Wednesday, September 10, 2008

What I learned in college

One of my forays into the world of higher education was at a small liberal-arts college located in a small town in the Midwest. I was there for two years.

The town had a little under ten thousand residents (I never knew whether this number including the 1200 students or not), was even more overwhelmingly white than the college (which was, um, pretty white), and was noticably divided by Sixth Street, which ran just along the south edge of campus and along the north edge of downtown. North of Sixth Street was the college campus, surrounded by leafy neighborhoods filled with the spacious victorian houses that most of the professors lived in. South of Sixth Street were smaller houses, a trailer park, the county fairgrounds, feed stores and Wal-Mart, and the five or so factories that provided what employment was to be had there in the 90s.

At one point while there, I was part of a multiracial group of students who decided to facilitate a workshop/exercise on racism and discrimination called Archie Bunker's Neighborhood. You can find a more in-depth description of the exercise here, but the basic gist is dividing the participants up into different "communities," each of which has to navigate a system of bureaucracy and law enforcement in order to build their community, and — as with real life bureaucracy and law enforcement — the facilitators playing the sherriff, mayor, permitting office etc. treat the white group more favorably and leniently. Then everyone breaks into small groups, blah blah blah.

In addition to doing this on campus, we also did it at the town's high school. I don't remember whether I got to be the sherriff, etc., but I did have to facilitate a small group discussion — not something I had a lot of practice with when I was twenty.

The small-group discussion with my small group of all-white high school students went about as one would expect — the liberal, middle-class children of the college professors and other professionals in town knew the right lines to say, summed up appropriate moral outrage, while the working-class kids kind of stumbled over themselves, kept their mouths shut, or said mildly inappropriate things ... until the subject of Rodney King and the LA riots — which had just happened a year or two previously — came up.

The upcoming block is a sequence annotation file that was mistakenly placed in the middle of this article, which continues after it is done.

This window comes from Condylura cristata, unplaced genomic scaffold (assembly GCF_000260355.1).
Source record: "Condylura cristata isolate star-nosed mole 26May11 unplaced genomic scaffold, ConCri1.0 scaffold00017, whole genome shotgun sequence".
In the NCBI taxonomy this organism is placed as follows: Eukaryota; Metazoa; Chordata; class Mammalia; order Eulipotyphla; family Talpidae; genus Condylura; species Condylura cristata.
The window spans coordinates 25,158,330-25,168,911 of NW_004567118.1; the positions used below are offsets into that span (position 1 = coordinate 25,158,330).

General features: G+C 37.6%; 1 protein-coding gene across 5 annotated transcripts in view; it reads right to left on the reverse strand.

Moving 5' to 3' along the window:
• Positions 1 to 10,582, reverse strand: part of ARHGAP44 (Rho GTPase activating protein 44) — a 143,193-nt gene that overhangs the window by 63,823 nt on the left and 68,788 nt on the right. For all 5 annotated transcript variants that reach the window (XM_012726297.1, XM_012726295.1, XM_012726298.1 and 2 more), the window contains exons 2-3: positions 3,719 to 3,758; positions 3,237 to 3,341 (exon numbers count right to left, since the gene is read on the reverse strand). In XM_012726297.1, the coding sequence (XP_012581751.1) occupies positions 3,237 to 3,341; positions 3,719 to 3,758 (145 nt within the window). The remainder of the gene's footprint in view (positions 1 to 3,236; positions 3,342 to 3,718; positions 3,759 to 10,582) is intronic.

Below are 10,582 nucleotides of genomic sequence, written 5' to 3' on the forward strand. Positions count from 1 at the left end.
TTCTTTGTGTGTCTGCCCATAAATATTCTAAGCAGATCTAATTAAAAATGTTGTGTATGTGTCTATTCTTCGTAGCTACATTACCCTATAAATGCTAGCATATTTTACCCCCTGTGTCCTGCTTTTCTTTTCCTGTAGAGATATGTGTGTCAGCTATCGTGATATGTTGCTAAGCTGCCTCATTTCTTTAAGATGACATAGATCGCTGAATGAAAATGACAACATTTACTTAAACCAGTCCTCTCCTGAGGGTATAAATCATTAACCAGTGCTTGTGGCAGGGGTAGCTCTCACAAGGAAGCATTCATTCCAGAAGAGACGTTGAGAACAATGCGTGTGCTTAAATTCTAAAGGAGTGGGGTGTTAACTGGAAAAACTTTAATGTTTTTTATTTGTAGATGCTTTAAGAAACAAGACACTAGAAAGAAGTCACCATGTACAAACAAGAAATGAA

All of a sudden the entire group changed. The middle-class students' moral outrage was directed at the rioters (why couldn't they just be nice non-violent Negroes like Martin Luther King?) and the working-class students began telling stories of being followed and harassed by cops whenever they went north of Sixth Street, or just for being out in a group together. "I guess I kind of felt like I knew why those people rioted in LA."

* * *

One of my best friends at this college was T, from a lower-middle-class family in rural Wisconsin. She, like me, felt a little out of place there — the vast majority of students were from the suburbs of Chicago and other large Midwestern cities. One summer she stayed in town and supported herself by lying about not being a college student and getting a job at one of the factories in town, sewing sportswear in a poorly-ventilated metal box on the south side. She was an avid gardener — I still have photos from that summer of us balancing produce on our heads for laughs.

One day in the spring she was walking with another friend — J, a counterculturalist from the suburban tracts of Ohio — by the feed store. They had extensive and well-groomed flower beds out front. T noticed one extremely tall flower in a bed where the owners were clearly aiming for a uniform height. Almost absent-mindedly, from the know-it-in-your-bones-and-muscles that comes from true craft, T reached out and pruned the errant flower.

J — against all conformism and hierarchy — was appalled.

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